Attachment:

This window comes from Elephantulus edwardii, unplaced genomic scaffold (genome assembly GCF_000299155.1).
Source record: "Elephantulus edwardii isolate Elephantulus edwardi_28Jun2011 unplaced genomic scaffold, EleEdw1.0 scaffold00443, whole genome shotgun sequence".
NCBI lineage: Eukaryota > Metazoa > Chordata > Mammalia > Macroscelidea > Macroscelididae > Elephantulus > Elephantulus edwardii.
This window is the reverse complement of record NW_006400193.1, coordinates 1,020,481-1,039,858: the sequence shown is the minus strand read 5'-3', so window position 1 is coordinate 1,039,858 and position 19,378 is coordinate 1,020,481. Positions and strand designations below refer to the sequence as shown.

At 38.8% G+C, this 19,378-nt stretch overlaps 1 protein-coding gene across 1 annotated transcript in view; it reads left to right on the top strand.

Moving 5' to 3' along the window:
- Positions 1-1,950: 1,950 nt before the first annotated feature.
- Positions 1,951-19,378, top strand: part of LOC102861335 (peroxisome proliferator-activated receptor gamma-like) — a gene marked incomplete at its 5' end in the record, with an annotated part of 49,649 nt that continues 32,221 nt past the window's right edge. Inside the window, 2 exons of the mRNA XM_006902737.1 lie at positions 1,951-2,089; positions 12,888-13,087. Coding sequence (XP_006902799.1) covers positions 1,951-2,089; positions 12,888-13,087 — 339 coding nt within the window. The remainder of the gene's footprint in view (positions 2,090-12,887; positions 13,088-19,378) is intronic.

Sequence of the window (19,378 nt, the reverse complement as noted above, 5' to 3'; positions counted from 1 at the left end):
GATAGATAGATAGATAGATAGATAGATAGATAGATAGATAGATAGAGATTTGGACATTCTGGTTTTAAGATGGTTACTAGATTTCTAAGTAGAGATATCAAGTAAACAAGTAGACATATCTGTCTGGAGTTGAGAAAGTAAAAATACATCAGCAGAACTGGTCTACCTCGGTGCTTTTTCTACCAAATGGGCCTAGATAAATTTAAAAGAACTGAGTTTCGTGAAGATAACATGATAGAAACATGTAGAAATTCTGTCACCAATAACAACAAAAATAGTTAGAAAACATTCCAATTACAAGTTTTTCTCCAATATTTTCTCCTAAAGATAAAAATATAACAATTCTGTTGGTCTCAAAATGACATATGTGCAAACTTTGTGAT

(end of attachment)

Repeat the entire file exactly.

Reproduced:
This window comes from Elephantulus edwardii, unplaced genomic scaffold (genome assembly GCF_000299155.1).
Source record: "Elephantulus edwardii isolate Elephantulus edwardi_28Jun2011 unplaced genomic scaffold, EleEdw1.0 scaffold00443, whole genome shotgun sequence".
NCBI lineage: Eukaryota > Metazoa > Chordata > Mammalia > Macroscelidea > Macroscelididae > Elephantulus > Elephantulus edwardii.
This window is the reverse complement of record NW_006400193.1, coordinates 1,020,481-1,039,858: the sequence shown is the minus strand read 5'-3', so window position 1 is coordinate 1,039,858 and position 19,378 is coordinate 1,020,481. Positions and strand designations below refer to the sequence as shown.

At 38.8% G+C, this 19,378-nt stretch overlaps 1 protein-coding gene across 1 annotated transcript in view; it reads left to right on the top strand.

Moving 5' to 3' along the window:
- Positions 1-1,950: 1,950 nt before the first annotated feature.
- Positions 1,951-19,378, top strand: part of LOC102861335 (peroxisome proliferator-activated receptor gamma-like) — a gene marked incomplete at its 5' end in the record, with an annotated part of 49,649 nt that continues 32,221 nt past the window's right edge. Inside the window, 2 exons of the mRNA XM_006902737.1 lie at positions 1,951-2,089; positions 12,888-13,087. Coding sequence (XP_006902799.1) covers positions 1,951-2,089; positions 12,888-13,087 — 339 coding nt within the window. The remainder of the gene's footprint in view (positions 2,090-12,887; positions 13,088-19,378) is intronic.

Sequence of the window (19,378 nt, the reverse complement as noted above, 5' to 3'; positions counted from 1 at the left end):
GATAGATAGATAGATAGATAGATAGATAGATAGATAGATAGATAGAGATTTGGACATTCTGGTTTTAAGATGGTTACTAGATTTCTAAGTAGAGATATCAAGTAAACAAGTAGACATATCTGTCTGGAGTTGAGAAAGTAAAAATACATCAGCAGAACTGGTCTACCTCGGTGCTTTTTCTACCAAATGGGCCTAGATAAATTTAAAAGAACTGAGTTTCGTGAAGATAACATGATAGAAACATGTAGAAATTCTGTCACCAATAACAACAAAAATAGTTAGAAAACATTCCAATTACAAGTTTTTCTCCAATATTTTCTCCTAAAGATAAAAATATAACAATTCTGTTGGTCTCAAAATGACATATGTGCAAACTTTGTGAT